Ted Kennedy's Senate Career: The Ultimate Pragmatist

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Brooks Kraft / Corbis for TIME

Senator Edward Kennedy, speaking on the U.S.'s involvement in Iraq at the National Press

If the only thing you knew about Ted Kennedy was his national reputation — the liberal lion, the fiercest of partisans — then the results of a poll this past April by the Hill newspaper would have seemed surprising indeed. Asked to name which of their colleagues was the easiest to work with across the aisle, Republicans cited Kennedy as No. 1. That was because of all the strengths that made him probably the most effective U.S. Senator in a century, none was greater than his pragmatism. Ted Kennedy was a man who dreamed big but was always looking for a deal. As his Republican colleague John McCain once said, Kennedy was "the single most effective member of the Senate if you want to get results."

Barack Obama once described Kennedy's gifts to me this way: "I don't think there's anybody who understands the possibilities of government more than Ted Kennedy." It was Jan. 28, 2008, and I was backstage with both men at the rally where Kennedy bestowed his endorsement — and the family blessing — on a presidential candidate who, to many, invoked a spirit that was last seen when JFK ran for the office in 1960. But Ted, in typical fashion, was also thinking in practical terms. When I asked whether his goal was to get Obama elected or whether he was thinking ahead to after that, Kennedy told me, "Afterward. I came to the Senate to get things done. We've been able to achieve a number of important achievements, and I want to continue that. My interest is in getting things done, and I think he has the ability to bring people together."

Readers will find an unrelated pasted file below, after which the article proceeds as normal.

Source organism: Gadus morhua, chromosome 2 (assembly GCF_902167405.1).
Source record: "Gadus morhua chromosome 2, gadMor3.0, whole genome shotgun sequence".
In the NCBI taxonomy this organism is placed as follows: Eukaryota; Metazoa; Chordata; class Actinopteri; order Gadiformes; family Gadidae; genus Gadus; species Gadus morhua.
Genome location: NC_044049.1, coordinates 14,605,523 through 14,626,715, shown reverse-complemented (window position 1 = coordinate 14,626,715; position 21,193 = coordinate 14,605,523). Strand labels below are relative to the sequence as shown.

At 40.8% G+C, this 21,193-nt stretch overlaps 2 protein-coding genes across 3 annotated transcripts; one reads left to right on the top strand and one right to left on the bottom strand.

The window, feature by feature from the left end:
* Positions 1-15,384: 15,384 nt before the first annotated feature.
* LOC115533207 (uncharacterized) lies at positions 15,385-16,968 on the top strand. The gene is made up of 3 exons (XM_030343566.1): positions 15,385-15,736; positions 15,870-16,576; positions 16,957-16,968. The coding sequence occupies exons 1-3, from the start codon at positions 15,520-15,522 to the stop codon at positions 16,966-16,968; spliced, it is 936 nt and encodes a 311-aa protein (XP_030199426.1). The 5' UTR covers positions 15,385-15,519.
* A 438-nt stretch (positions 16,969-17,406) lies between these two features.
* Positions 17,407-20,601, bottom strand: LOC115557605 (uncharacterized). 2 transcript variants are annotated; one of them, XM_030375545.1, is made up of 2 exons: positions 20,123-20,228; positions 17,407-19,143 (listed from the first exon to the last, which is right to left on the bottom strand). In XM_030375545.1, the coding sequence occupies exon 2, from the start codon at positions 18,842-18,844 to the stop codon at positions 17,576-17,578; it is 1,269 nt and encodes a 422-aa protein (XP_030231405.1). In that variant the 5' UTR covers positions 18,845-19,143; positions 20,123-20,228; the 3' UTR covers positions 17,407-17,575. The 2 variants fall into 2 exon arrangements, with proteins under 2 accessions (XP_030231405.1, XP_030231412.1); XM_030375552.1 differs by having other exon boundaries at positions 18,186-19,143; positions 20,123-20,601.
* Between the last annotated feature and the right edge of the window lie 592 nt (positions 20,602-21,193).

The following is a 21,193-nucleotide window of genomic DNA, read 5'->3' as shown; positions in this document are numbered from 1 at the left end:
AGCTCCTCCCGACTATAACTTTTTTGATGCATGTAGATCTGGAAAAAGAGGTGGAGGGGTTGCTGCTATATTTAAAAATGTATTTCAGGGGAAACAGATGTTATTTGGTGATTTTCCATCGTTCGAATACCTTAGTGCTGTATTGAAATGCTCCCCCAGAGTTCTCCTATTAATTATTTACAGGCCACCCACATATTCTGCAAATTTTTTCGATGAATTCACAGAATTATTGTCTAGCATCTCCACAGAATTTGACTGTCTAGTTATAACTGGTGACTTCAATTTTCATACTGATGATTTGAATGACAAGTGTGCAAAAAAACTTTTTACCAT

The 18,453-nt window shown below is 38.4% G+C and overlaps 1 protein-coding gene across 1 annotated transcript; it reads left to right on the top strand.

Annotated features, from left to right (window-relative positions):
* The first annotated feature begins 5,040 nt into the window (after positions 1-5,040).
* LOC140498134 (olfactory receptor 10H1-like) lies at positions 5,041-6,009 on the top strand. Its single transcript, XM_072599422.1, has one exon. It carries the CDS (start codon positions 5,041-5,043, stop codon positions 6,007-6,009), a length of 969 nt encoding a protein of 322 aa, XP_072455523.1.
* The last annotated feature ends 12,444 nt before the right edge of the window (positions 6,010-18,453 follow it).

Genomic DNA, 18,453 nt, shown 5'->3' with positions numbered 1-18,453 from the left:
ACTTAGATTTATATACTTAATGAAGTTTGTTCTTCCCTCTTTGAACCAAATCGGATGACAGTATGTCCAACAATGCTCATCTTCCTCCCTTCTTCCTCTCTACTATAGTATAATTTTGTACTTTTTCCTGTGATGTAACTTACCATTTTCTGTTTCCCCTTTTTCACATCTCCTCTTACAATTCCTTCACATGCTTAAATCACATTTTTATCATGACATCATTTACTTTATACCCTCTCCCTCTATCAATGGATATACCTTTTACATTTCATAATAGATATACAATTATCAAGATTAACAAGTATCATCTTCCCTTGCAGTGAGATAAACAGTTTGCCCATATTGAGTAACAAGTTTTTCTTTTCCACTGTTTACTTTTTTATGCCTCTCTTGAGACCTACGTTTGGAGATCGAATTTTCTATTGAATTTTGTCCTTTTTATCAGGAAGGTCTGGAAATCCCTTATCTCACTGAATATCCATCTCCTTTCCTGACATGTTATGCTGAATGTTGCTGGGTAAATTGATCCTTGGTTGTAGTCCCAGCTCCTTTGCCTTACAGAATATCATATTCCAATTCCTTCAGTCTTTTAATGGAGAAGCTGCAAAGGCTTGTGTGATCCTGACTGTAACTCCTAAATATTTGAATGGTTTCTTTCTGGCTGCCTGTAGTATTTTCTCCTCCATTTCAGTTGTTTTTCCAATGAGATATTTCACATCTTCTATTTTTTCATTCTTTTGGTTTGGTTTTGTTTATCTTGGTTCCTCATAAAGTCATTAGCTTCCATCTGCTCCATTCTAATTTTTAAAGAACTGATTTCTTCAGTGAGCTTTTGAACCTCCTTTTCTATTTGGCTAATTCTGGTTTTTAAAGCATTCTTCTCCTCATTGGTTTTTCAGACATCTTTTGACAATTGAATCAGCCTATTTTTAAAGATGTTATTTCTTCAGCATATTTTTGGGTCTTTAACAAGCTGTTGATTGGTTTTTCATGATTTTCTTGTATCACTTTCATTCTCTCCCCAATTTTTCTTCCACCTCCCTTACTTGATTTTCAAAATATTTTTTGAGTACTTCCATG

That kind of thinking explains why there is not a major piece of social legislation from most of our lifetimes that does not bear Ted Kennedy's stamp: civil rights, education, immigration, workers' rights, health care. Often, that change came incrementally. When his dream of universal health care ran aground with the Clinton effort in 1994, he went right back to work trying to get there in small steps, by covering children, for instance, and by trying to limit the ability of insurance companies to deny coverage to people with pre-existing conditions. And more often than not — especially given that half of the 10 Presidents under whom he served were Republicans — he had to turn to the other party to find the votes he needed and the support that would assure a signature into law. "The only way we've ever made progress is when we've had bipartisanship," he said.

What's more, Republicans knew they could trust him, sometimes even to the point that Kennedy exasperated his liberal allies. "I've learned a lot from [Kennedy], and I think he's the consummate legislator," said Margaret Spelling, the Bush White House official with whom he worked on the No Child Left Behind Act. "He is a person of his word."

He knew the importance of trust because he had been in the Senate longer than all but two others in history. And during his formative years in the institution, it was a very different place from the partisan crucible it is today. Kennedy gave what he called his "maiden speech" in the Senate Chamber in 1964, saying the Civil Rights Act — which had gone down 11 times to filibusters by Southern Democrats — should be passed as a tribute to his slain brother. But what got the bill done was not sentiment or oratory; it was a backroom alliance by Republican Everett Dirksen and Democrat Hubert Humphrey to muster the 27 GOP votes it took to avert yet another filibuster. As Kennedy recalled in 2004, on the 40th anniversary of the act, "The Senate came together, across party lines, to live up to America's best ideals."

That happens less frequently these days. And with the loss of Ted Kennedy, it remains to be seen whether it will still be possible for it to happen at all.